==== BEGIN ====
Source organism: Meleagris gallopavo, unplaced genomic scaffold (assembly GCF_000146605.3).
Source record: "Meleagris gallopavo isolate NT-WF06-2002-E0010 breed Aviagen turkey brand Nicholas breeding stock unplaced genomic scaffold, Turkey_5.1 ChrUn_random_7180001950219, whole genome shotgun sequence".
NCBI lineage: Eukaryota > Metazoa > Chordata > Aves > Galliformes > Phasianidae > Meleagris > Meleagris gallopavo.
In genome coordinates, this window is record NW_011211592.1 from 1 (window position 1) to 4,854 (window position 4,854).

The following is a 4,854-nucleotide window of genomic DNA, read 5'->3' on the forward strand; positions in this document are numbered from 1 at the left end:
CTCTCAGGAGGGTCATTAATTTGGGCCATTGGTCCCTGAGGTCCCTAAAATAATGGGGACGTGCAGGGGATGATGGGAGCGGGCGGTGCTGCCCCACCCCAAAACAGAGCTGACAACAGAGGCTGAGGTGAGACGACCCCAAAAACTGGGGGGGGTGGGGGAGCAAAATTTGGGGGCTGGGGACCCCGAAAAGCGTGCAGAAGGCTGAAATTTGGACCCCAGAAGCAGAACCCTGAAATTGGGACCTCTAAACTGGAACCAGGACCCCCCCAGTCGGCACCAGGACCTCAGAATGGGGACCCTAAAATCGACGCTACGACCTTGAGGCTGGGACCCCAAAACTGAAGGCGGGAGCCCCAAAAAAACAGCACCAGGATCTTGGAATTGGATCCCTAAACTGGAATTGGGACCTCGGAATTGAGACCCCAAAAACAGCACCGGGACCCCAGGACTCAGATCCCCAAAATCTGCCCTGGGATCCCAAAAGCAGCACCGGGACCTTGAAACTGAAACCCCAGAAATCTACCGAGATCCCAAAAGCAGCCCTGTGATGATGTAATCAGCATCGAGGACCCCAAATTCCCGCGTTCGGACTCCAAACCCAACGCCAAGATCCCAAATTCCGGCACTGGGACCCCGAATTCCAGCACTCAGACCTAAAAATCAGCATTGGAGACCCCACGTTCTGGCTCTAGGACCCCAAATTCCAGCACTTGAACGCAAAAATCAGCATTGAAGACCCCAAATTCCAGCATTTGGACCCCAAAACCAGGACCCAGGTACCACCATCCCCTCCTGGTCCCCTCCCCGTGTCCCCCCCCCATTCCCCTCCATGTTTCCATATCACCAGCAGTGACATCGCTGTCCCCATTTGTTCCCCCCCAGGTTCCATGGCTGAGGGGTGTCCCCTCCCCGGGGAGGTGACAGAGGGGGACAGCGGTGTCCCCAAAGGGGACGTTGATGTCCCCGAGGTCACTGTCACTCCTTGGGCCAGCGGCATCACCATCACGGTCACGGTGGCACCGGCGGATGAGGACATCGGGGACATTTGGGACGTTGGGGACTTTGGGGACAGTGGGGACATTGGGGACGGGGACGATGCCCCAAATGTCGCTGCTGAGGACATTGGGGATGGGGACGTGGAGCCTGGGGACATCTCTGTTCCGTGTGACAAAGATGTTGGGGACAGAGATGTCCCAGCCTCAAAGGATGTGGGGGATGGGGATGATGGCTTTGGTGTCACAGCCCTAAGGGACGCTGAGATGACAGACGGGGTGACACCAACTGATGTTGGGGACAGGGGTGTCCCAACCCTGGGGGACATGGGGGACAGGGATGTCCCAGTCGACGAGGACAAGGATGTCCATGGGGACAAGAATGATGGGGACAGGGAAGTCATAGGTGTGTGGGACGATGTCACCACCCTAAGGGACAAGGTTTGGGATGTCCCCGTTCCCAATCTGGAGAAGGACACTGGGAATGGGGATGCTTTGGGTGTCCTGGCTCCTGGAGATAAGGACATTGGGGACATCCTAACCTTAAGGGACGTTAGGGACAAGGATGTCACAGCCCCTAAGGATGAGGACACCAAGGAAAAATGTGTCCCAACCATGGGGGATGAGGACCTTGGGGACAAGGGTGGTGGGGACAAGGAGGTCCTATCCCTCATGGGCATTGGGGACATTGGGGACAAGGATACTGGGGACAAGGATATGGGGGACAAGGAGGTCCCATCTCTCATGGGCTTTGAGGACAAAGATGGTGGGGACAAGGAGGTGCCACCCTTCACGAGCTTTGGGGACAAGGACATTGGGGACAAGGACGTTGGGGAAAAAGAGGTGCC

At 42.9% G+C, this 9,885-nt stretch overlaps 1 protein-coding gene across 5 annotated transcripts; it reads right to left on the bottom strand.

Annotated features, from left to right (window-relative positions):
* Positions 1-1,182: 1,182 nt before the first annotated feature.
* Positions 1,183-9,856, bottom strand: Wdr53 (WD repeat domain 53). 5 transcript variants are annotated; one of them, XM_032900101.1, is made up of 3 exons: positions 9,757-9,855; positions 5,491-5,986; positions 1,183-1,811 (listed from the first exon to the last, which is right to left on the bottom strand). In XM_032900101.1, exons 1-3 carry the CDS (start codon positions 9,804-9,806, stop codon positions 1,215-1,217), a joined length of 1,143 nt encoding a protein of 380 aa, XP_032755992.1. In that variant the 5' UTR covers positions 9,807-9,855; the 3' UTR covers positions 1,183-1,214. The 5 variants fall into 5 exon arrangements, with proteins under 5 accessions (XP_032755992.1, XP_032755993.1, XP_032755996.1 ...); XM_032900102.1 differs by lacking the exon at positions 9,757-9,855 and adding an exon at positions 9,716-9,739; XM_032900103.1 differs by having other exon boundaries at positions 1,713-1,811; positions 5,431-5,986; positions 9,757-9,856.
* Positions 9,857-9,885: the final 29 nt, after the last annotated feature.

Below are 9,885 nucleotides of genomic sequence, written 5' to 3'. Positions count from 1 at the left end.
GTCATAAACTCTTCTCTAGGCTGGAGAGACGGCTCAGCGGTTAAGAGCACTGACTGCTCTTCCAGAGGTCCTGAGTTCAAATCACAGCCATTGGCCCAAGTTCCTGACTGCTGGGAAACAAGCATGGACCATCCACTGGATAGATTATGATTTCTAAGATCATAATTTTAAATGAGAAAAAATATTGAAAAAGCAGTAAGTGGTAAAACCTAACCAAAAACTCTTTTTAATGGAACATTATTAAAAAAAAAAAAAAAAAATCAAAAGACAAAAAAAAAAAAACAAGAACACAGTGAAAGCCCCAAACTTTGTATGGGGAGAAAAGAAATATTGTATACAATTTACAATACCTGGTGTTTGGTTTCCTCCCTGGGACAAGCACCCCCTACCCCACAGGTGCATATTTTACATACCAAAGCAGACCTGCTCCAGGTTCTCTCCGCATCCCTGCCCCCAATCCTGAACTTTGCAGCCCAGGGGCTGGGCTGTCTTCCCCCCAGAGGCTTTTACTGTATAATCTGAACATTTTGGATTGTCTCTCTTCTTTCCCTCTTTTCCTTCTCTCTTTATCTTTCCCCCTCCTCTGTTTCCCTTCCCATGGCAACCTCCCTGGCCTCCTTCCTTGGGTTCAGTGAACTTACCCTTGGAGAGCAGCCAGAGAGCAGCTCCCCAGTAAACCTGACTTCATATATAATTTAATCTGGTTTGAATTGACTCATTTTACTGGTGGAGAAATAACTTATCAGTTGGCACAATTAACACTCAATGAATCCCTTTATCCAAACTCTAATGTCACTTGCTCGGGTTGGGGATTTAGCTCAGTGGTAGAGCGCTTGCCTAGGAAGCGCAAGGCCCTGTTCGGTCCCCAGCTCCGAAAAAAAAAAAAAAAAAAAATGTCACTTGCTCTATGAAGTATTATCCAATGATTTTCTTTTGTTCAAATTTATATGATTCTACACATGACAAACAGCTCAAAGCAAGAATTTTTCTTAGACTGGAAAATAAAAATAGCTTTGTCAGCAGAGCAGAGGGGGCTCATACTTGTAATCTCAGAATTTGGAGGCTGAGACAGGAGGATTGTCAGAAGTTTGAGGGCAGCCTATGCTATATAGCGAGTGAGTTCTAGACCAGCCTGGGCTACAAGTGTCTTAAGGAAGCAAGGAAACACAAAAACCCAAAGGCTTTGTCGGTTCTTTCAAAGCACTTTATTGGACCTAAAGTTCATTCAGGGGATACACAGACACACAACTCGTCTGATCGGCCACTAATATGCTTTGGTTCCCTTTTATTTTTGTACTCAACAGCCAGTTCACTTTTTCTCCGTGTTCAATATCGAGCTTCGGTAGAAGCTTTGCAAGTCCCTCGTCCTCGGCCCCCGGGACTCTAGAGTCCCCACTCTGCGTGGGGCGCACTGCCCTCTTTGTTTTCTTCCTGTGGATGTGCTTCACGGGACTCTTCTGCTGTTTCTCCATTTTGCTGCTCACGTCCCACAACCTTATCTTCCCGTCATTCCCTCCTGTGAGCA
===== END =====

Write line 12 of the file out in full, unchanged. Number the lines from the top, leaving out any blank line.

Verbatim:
Below are 9,885 nucleotides of genomic sequence, written 5' to 3'. Positions count from 1 at the left end.